The knee issues scare me, for sure. However, I see only four “A+” talents in this class: Ramsey, Elliott, Laremy Tunsil, and Jack. Not only does Jack have an elite-level ceiling but his skill set fits perfectly with Dallas’ defensive scheme. The combination of Jack and Sean Lee would be the best pair of coverage linebackers in the NFL today and perhaps one of the best of all time.
There’s a reverse risk/reward philosophy that apples to Bosa. I don’t think he’s ever going to be the best pass rusher in the NFL. However, I think he will be an immediately productive and consistently solid defensive end. I would compare him to former Cowboy Greg Ellis. It’s not great upside for a top pick, but the low risk is also valuable.
5. Vernon Hargreaves, CB, Florida
I think Dallas should rate Hargreaves higher than many teams based on the scheme they play. Hargreaves reminds me a lot of Ronde Barber, who was a star in the very Cover 2 scheme that Rod Marinelli uses. Hargreaves is a smart player and a better athlete than Barber ever was. If they can’t get Ramsey, I think Hargreaves is a better consolation prize than others would.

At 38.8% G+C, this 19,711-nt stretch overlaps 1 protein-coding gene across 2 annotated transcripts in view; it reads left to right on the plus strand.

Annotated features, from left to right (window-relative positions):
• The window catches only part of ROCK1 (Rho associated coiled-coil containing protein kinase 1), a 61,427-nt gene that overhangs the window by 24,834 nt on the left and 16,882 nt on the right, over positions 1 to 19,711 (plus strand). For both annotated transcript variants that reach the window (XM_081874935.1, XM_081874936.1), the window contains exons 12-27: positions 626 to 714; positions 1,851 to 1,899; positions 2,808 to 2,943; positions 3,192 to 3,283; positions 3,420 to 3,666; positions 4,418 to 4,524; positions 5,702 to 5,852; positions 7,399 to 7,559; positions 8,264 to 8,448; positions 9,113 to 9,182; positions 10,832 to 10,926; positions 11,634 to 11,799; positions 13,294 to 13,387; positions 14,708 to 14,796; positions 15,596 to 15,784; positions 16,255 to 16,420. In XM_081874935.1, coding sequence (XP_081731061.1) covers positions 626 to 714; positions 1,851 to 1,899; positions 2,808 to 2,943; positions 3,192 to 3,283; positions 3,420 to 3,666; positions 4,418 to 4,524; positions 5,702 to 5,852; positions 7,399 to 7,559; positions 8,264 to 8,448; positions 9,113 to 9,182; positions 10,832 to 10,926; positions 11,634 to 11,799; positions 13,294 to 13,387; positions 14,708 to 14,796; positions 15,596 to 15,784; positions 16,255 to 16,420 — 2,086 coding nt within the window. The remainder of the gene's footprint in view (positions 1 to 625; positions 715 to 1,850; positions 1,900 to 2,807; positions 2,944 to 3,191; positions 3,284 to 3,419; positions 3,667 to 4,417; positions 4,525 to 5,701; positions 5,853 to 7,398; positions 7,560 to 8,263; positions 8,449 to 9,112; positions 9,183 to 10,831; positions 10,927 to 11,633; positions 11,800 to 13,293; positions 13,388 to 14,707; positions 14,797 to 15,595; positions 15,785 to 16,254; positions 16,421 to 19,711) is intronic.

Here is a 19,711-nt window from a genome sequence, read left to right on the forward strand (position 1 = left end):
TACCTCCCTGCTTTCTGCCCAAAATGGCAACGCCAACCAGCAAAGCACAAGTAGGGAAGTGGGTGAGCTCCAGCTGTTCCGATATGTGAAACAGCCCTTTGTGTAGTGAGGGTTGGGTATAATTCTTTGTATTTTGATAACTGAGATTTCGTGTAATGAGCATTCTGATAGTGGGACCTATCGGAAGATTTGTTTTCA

6. Carson Wentz, QB, North Dakota St.
The Cowboys do have to start thinking about the future at quarterback. Wentz has the most upside of the class and would be worth picking if you couldn’t get help at one of your more immediate needs.
Though not quite the outside rusher that Dallas really needs, Buckner is a major talent who would be a likely upgrade at either of our DT spots. Dallas would potentially have flexibility to play either him or Tyron Crawford at left defensive end.
8. Laremy Tunsil, OT, Ole Miss
As said at the outset, Tunsil may be the best player in the class but Dallas is currently covered at offensive tackle. However, that could change soon. Doug Free is 32 and the weakest link of the line. Dallas would not be foolish to take Tunsil and allow him to compete with Free now for a job, allowing the Cowboys to release Free next year for about $5 million in cap space.